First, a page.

Easedale Tarn, near Grasmere
Grade: 3 Approximate length: 5 Miles
Easedale Tarn is approximately 910 feet above sea level.
I am no literary genius, or new age poet, I stake no claim to be a modern Wainwright, although Easedale Tarn Grasmere happens to be one of my favourite walks. This particular walk once loved by Wordsworth and his wife Mary, is a must should, you be staying in Grasmere.
This is a very popular low level walk, with an exceptional feel of being in the mountains, whilst an easy walk to follow but with a steep climb to Easedale Tarn itself, with some rough ground on the decent, depending on your return route. The Tarns outflow is Sourmilk Gill, named after the milky white waterfalls, which run east towards Grasmere. The Gill displays impressive water scenery when seen from Grasmere, and from the footpath to the tarn.
At this point I have to recommend the purchase of an Ordnance Survey map, having recently walked this footpath, whilst being spoilt for choice, should you wish to extend you’re walk. On reaching Easedale Tarn you could continue on to Helm Crag, Sergeant Man, High Raise, Langdale Pikes, and Silver How.
Easedale Tarn walks, there and back again is around 5 miles depending where you start from in Grasmere, whilst it is also possible on reaching the tarn to walk completely around its shores. At the point where the beck leaves the tarn is a good spot for lunch, or a snack break, whilst taking in the stunning scenery.
Starting from the main visitor car park in the village of Grasmere, turn right leaving the car park heading towards the church of St Oswald church which is worthy of a slight detour. Following the road as it meanders through Grasmere you will come to Easedale Road on your left with a stone sign set within a dry stone wall near the bus stop. Follow the road out of the village and cross over Easedale Beck. Pass the road signposted Youth Hostel on your right continuing on until the road turns sharply to the right.
I should point out that at this point there are 2 possible routes you may take, whilst this particular walk will follow the Easedale Tarn walks footpath as opposed to the Far Easedale and Helm Crag footpath.
Having rounded the sharp bend coming into view you should see a footbridge on your left where you leave the road. Take the footpath, crossing the bridge follow the track alongside the river in the direction of the waterfall, which you should be able to see ahead of you.
Prior to crossing Blindtarn Gill the footpath divides into two, take the left hand footpath keeping the river to your right and do not cross the stone bridge. Keeping to the track you will commence to gently climb with the footpath dividing into two once again, take the right hand path and do not enter the field. Crossing Blindtarn Gill continue along the track which then climbs a slope on the left of the Sourmilk Gill, dependent upon recent rain volumes you will have a great view of the water falls as you climb on you’re right. Walk between Ecton and Brinhowe Crags which will gradually climb to the bottom of Easedale Tarn, opening on to the tarn and maybe lunch.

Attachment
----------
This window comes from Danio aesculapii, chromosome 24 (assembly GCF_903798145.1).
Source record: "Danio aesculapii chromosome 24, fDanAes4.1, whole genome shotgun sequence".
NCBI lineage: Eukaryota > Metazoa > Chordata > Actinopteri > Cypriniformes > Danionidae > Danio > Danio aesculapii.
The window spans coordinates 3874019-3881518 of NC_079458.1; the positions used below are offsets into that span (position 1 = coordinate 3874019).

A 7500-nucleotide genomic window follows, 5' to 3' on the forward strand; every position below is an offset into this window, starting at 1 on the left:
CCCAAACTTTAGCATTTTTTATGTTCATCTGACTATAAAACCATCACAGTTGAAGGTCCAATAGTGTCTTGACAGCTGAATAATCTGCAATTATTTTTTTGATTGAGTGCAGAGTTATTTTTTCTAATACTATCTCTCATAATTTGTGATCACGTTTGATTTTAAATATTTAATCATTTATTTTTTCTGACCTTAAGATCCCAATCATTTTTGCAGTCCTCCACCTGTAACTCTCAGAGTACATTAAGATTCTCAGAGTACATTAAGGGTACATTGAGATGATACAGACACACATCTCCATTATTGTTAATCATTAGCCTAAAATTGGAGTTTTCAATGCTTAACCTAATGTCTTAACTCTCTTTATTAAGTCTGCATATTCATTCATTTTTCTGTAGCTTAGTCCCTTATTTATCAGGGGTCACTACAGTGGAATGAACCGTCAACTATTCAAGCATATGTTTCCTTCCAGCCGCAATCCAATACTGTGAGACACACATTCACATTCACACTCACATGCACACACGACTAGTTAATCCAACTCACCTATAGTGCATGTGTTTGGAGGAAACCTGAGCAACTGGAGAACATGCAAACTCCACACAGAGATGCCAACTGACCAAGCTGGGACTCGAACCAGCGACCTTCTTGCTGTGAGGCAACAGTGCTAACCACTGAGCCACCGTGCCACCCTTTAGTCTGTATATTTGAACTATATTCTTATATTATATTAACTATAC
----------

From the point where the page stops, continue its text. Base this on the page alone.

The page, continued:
Depending on levels of fitness, you may walk around the tarn, return by the same route, or in the alternative return via Far Easedale Gill.
To return via Far Easedale, as the beck leaves the tarn cross on the stepping stones and on the far side of the valley drop back down along a rough footpath. The path is clear to begin with but becomes obscure and marshy in places as it crosses a feeder to the beck. You will now climb over the neck of Ecton Crag and drop back down in the direction of Far Easedale Gill. The route isn’t perfectly clear at this point, but there are the odd yellow arrows just to let you know you are on the right route.
Keep going until you reach the footpath over the Gill, here there is a footbridge crossing Far Easedale beck, then turn right following the clearly marked track until you reach the road, following the road you should find yourself back at the start of the walk.
Please note that our walk description of Easedale Tarn walks, like any outdoor activity can be extremely dangerous and can result in permanent disability or even loss of life. Participants should be aware and except these risks whilst being responsible for their own safety. Always seek advice and information before embarking on any outdoor activity.
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